Ports & Ships Maritime News

Mar 23, 2007
Author: P&S




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TODAY’S BULLETIN OF MARITIME NEWS

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  • SAPO East Coast terminals re-open after high seas

  • Hoax pictures have people guessing

  • President Mbeki to co-chair SA-Mozambique meeting

  • Eastern Cape train service reinstated this month

  • Maputo rocked by explosions

  • Pic of the day – MOL DRAKENSBERG




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    SAPO East Coast terminals re-open after high seas

    Durban, 22 March, 2007 - South African Port Operations (SAPO) east coast ports are fully operational and addressing delays caused by high swells which affected operations earlier this week.

    Extraordinary high tides, heavy swells of up to 8m and strong winds caused port closures in Richard Bay, Durban, East London and Port Elizabeth on Monday and Tuesday resulting in a loss of about 47 hours.

    The current operational status for the various terminals is as follows:

    Maydon Wharf Terminal:
    No of vessels outside: 7
    Average delays: 40 hours
    No. of vessels on berth: 8

    Car Terminal:
    No of vessels outside: 0
    Average delays: 0
    No. of vessels on berth: 2

    Durban Container Terminal:
    No. of vessels outside: 14
    Average Delays: 28 Hours
    No. of vessels on berth: 6

    Port Elizabeth Container Terminal:
    No of vessels outside: 0
    Average delays: 0
    No. of vessels on berth: 1

    Richards Bay MPT:
    No. of vessels outside: 2 (expected 23.03)
    Average delays: 0
    No. of vessels on berth: 0

    Pier 1 Container Terminal is currently closed as the terminal is under construction.

    Solly Letsoalo, Chief Operations Officer Containers said: “We have implemented a recovery plan to address the 47 hour delay caused by the weather as quickly as possible and we are communicating with the shipping lines about this plan.

    source – SAPO Press Release


    Hoax pictures have people guessing

    Normally we would ignore a hoax such as this rather than encourage the instigator. However, judging by the sheer number of queries fielded in the last day or two perhaps an acknowledgement ought to be given to whoever that person is, for he/she has really duped a lot of people.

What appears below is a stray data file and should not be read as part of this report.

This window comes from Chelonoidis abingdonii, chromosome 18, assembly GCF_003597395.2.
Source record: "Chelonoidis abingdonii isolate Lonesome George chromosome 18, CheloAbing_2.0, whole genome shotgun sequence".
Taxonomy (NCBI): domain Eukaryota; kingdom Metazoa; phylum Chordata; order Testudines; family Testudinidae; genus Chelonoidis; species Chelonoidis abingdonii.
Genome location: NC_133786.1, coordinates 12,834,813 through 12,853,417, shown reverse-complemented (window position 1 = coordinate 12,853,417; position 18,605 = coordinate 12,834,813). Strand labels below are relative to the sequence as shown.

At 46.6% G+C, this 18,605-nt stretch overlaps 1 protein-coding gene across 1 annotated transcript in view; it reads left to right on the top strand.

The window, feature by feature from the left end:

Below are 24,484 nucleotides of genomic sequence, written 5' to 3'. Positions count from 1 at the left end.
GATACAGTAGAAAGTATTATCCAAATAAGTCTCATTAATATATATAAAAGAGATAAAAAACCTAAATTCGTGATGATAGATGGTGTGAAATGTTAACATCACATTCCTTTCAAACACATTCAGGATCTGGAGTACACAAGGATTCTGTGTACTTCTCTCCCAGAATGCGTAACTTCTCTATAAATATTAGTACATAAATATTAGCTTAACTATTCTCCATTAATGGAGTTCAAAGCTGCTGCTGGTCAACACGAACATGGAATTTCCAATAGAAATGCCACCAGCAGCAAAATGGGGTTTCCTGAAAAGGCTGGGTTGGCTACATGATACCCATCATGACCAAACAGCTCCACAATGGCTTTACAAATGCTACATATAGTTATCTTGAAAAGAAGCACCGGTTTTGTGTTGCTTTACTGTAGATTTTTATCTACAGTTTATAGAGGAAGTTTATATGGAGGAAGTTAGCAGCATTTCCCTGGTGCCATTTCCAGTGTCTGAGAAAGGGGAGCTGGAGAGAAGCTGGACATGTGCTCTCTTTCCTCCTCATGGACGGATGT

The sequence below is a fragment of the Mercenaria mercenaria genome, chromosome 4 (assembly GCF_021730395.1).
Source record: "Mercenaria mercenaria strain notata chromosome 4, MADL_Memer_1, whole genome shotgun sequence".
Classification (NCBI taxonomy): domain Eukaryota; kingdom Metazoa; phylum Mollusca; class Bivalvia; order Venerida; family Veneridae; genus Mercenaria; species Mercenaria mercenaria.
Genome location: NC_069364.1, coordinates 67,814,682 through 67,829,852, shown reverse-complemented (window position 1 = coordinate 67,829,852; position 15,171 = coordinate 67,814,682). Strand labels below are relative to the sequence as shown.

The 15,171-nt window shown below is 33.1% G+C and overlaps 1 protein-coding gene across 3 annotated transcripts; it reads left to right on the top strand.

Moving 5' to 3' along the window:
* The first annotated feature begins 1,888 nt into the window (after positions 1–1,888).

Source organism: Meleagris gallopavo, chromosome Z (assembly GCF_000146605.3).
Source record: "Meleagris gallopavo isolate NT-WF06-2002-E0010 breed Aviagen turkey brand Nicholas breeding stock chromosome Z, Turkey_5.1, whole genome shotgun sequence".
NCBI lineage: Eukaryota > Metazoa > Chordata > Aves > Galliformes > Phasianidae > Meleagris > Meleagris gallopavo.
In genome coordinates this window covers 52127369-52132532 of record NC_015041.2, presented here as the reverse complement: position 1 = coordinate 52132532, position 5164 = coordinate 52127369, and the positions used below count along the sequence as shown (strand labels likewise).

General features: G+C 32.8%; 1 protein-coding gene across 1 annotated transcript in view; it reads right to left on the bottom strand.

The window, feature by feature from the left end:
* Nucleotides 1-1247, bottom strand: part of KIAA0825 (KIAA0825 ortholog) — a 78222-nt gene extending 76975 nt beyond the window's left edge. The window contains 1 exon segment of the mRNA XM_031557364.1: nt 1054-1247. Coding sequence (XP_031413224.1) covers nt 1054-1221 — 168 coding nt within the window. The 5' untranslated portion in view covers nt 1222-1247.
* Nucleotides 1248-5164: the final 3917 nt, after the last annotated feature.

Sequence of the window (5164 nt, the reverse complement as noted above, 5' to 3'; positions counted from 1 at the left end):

Even one of the national newspapers was reported to be considering publishing the pictures of the container ship supposedly lying on its side in Durban harbour, after having capsized during the recent wave and wind storm (we call it that because there was no rain).

    Fortunately the newspaper had the good sense to check out the facts first and didn’t publish, but the good folk at the National Ports Authority in the Port of Durban still had to deal with a lot of worried phone calls the next morning, such is the influence of modern technology involving the email system of communication.

    Happily for anyone keeping abreast of world shipping news and events it was an easy matter to spot the hoax and have a giggle or two at the sheer cheek of the perpetrator, for the ship in question was the Ro-Ro ferry Republica di Genova, which capsized on 8 March in Antwerp harbour, a long way from good old Durbs.

    Come to think of it we can’t recall a ship capsizing in Durban harbour, certainly in recent times. There’s been one or two sinkings, involving harbour tugs and the like, including the NPA floating dock which infamously sank at her moorings immediately prior to being taken out of service.

    The other hoax involves pictures of a bulker plowing through some rather heavy seas which, so it is claimed, is an ore ship sailing out of Durban harbour. Judging from the number of hatches visible beneath the foam this ship is a tad too large for the likes of Durban but in any case the port was closed on the day in question, so again, nice try but not on!

    With 1 April just around the corner perhaps these were dry runs (pun intended) for the real event. So keep a sharp lookout me mateys and a suspicious mind on your email inboxes during the next fortnight or so.


    President Mbeki to co-chair SA-Mozambique meeting

    Pretoria, 22 March 2007, BuaNews - President Thabo Mbeki is to co-hair the South Africa - Mozambique Heads of State Economic Bilateral meeting on Friday (today) with Mozambican President Armando Guebuza.

    The meeting will take place at the Presidential Guesthouse in Pretoria.

    "President Mbeki will host this session of the Heads of State Economic Bilateral meeting within the context of South Africa's commitment to strengthen and consolidate political, economic and
    trade relations with Mozambique with a view to the consolidation of the African agenda," the Department of Foreign Affairs said.

    Issues on the agenda of discussions between Presidents Mbeki and Guebuza are expected to include a review of bilateral economic relations since the last session of the Economic Bilateral meeting in June 2006.

    The leaders will also discuss developments in bilateral projects between South Africa and Mozambique, such as the Cahora-Basa Project and the Greater Limpopo Transfrontier Park (GLTP) / Lubombo Transfrontier Conservation and Resource Area.

    Another project set to be discussed is the Kosi Bay - Ponta do Ouro Border Post and Transfrontier Conservation Area.

    Border post operations between both countries, as well as fisheries and integrated marine and coastal management and development will also be discussed.

    Presidents Mbeki and Guebuza will also engage in discussions on co-operation in the agricultural sector including agricultural finance, trade, and commercial farming investment joint venture initiatives.

    "The Mozambican economy continues to perform well and expectations are that the average growth rate of 7 percent that has been seen over the last ten years will continue," the Department of Foreign Affairs said.